Transform and roll out: War for Cybertron must-buy for fans
Even though our review copy came a little late, my own love of the franchise (and some friendly reader e-mails) meant that yesterday was a good time to temporarily clear the desk of waiting titles and play some Transformers: War for Cybertron. And it was worth it: this is one of the few games that seems to truly understand the property it's based on.
Transforming from robot to vehicle mode is a smooth, satisfying affair, and the game allows you to use either form at any time... although of course some sections will heavily hint at one or the other.
The voice acting, with Peter Cullen once again giving life to Optimus Prime, is hit or miss. Megatron sounds good, Starscream less so, and Soundwave is appropriately electronic. While they speak in overwrought dialog, the characters are taken somewhat seriously, which is a good move. The story takes place before the first cartoon, and watching the first interactions between Starscream and Megatron is a cool moment for fans.
This is a third-person shooter, and the fighting feels thick and powerful. While the characters are to scale with their surroundings on Cybertron, they still act like huge machines waging war with each other. Destroying an enemy with a melee attack feels like an act of violence, and although these are machines, you never lose the sense that you are killing individuals.
The game takes place across both Decepticon and Autobot missions, and you can jump between the two at any time. The campaign can also be played in co-op mode, and the competitive online multiplayer features class-based gameplay across multiple modes for up to ten players. Just in case that's not enough, the Escalation game mode throws wave after wave of enemies at you and can also be played with friends. This is a well-rounded package of single- and multiplayer options and will keep you busy for a good amount of time.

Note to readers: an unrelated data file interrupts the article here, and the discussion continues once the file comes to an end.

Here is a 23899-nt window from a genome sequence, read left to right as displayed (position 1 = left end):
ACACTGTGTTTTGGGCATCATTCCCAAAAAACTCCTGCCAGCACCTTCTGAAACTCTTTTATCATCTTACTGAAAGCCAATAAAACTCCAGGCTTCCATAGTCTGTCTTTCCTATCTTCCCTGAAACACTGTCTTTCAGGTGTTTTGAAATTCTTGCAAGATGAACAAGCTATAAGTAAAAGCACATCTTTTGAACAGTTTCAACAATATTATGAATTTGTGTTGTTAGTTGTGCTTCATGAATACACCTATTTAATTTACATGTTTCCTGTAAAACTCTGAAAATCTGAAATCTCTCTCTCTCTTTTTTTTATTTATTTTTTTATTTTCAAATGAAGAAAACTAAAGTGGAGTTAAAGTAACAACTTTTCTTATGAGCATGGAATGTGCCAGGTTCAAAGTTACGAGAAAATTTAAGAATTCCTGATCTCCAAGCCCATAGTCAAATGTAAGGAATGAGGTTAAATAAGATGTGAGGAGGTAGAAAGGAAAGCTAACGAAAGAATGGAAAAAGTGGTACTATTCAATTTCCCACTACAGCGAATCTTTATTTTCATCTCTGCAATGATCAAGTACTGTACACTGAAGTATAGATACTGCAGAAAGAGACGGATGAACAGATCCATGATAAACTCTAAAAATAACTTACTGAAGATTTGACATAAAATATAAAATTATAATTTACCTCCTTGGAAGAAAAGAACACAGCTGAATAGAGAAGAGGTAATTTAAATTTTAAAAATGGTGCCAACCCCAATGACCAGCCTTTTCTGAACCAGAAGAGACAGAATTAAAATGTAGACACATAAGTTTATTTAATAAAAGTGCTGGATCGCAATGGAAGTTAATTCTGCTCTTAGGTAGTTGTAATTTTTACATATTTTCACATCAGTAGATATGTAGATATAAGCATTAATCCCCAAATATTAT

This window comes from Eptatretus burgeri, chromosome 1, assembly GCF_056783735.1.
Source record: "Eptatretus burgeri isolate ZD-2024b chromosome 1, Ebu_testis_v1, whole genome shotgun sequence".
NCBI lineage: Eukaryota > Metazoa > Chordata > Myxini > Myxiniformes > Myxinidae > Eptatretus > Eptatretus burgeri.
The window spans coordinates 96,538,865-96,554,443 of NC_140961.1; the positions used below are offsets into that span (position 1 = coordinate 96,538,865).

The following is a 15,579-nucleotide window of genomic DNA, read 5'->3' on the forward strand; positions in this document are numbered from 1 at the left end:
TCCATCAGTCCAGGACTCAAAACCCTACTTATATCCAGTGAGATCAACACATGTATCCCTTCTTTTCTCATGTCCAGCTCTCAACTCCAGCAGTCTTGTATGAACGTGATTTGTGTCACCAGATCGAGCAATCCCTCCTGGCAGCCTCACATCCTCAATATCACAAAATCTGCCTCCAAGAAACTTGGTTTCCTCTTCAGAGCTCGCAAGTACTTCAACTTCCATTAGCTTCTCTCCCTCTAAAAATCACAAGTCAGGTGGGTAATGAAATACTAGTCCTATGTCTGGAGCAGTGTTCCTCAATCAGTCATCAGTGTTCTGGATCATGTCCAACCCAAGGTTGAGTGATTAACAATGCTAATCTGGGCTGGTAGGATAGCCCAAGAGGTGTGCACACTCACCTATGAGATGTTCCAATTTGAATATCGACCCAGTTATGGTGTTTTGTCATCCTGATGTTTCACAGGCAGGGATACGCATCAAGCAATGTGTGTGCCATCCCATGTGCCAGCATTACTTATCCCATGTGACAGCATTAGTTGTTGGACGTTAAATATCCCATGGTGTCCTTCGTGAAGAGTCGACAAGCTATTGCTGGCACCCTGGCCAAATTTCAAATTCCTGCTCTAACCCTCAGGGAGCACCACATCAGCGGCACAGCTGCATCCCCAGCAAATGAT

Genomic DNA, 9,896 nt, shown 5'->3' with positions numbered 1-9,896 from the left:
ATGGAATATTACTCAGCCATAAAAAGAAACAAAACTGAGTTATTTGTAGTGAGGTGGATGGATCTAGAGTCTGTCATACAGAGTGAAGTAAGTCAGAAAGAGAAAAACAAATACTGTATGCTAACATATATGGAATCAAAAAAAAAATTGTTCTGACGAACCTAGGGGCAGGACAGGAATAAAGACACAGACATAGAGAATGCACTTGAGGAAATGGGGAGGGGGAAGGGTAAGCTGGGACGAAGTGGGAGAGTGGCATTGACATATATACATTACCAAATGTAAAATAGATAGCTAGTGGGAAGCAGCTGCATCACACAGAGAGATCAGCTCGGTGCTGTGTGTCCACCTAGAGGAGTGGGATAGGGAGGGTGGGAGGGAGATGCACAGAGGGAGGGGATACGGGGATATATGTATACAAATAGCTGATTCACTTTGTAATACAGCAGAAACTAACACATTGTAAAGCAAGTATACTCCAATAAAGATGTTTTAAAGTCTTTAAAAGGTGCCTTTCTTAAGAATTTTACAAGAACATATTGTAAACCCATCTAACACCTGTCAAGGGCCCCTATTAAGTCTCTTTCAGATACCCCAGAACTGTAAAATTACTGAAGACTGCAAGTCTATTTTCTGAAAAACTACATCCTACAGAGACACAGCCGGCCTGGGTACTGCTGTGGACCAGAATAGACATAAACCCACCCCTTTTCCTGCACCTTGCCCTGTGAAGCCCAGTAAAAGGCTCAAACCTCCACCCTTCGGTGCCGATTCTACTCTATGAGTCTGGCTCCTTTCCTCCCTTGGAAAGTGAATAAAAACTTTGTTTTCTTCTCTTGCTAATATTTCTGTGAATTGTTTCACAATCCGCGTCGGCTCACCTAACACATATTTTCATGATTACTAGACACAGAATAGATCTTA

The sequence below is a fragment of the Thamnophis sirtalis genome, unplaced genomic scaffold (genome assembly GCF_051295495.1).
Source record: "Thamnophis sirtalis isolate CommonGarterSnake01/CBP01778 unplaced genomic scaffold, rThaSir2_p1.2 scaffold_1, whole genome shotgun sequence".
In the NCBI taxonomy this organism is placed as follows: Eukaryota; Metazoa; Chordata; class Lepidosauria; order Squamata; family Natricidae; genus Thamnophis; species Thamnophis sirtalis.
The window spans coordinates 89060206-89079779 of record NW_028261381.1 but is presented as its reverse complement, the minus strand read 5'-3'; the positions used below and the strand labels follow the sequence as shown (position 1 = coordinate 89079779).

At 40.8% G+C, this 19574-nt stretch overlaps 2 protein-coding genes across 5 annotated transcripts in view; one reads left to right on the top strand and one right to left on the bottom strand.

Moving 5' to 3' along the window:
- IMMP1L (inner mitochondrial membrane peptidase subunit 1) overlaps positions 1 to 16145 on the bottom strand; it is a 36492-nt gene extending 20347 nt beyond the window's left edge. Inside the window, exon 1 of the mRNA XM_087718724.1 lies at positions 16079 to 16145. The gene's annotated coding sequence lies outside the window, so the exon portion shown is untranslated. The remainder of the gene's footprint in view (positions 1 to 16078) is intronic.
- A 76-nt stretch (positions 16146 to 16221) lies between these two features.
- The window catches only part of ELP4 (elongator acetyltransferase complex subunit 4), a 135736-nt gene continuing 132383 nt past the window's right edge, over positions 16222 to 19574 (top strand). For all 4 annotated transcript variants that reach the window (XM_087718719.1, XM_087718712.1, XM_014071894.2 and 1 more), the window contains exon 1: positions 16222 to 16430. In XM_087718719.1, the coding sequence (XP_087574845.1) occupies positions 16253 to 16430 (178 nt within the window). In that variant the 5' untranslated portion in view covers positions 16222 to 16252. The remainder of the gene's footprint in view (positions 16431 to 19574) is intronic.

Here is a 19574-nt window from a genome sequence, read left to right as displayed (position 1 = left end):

The spirit and feeling of G1 Transformers is here, in full force. Some of the boss battles are cheap, sure, but it almost feels like we had to dig to pick a nit. It may read like we're going from game to game raving about all them, but that's just because we're in the thick of great releases right now. Add this one to the list.
A quick note on the PC version. Yes, it's less expensive, and it does look good with the resolution jacked all the way up. Unfortunately, it's hardlocked to 30 frames per second, there are no dedicated servers for online play, and the online community appears to be much smaller than what you find on the consoles.
If you're fine with the campaign, this is an okay purchase, but if you want to test your mettle against other human players, the console version is the way to go, sadly. There are also too few options for tweaking your graphics; this is a lazy port.
The ideas behind Transformers are deeply silly: two factions in a warrior race of machines-that-can-turn-into-vehicles are waging a civil war on their homeworld. The only way to tackle this type of nonsense is to do it head-on and not wink at the audience. We grew up with these characters and this setting, and this game treats that love with enough respect that the game transcends its toy beginnings.
In many ways a by-the-numbers third-person shooter, the setting, characters, and use of vehicle modes are more than enough to make this feel worth the $60 asking price.